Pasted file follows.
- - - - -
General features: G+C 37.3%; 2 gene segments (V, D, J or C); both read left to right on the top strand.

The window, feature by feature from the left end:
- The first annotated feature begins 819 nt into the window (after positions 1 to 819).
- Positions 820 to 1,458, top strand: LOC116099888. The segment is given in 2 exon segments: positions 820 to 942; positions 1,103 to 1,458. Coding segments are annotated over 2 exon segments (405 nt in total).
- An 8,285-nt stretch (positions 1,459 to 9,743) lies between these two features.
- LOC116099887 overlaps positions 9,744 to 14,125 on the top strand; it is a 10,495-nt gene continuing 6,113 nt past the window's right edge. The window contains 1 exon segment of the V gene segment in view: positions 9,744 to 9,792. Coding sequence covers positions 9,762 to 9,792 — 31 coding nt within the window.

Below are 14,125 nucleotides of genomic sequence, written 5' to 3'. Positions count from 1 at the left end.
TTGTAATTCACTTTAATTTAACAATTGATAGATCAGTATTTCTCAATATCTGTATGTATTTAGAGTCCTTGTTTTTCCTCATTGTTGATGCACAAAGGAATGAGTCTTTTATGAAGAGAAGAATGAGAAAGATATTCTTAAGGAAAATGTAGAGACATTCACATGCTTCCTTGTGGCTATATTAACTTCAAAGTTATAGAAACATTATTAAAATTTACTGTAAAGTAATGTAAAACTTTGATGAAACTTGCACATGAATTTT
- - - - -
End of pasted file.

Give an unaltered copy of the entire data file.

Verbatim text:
General features: G+C 37.3%; 2 gene segments (V, D, J or C); both read left to right on the top strand.

The window, feature by feature from the left end:
- The first annotated feature begins 819 nt into the window (after positions 1 to 819).
- Positions 820 to 1,458, top strand: LOC116099888. The segment is given in 2 exon segments: positions 820 to 942; positions 1,103 to 1,458. Coding segments are annotated over 2 exon segments (405 nt in total).
- An 8,285-nt stretch (positions 1,459 to 9,743) lies between these two features.
- LOC116099887 overlaps positions 9,744 to 14,125 on the top strand; it is a 10,495-nt gene continuing 6,113 nt past the window's right edge. The window contains 1 exon segment of the V gene segment in view: positions 9,744 to 9,792. Coding sequence covers positions 9,762 to 9,792 — 31 coding nt within the window.

Below are 14,125 nucleotides of genomic sequence, written 5' to 3'. Positions count from 1 at the left end.
TTGTAATTCACTTTAATTTAACAATTGATAGATCAGTATTTCTCAATATCTGTATGTATTTAGAGTCCTTGTTTTTCCTCATTGTTGATGCACAAAGGAATGAGTCTTTTATGAAGAGAAGAATGAGAAAGATATTCTTAAGGAAAATGTAGAGACATTCACATGCTTCCTTGTGGCTATATTAACTTCAAAGTTATAGAAACATTATTAAAATTTACTGTAAAGTAATGTAAAACTTTGATGAAACTTGCACATGAATTTT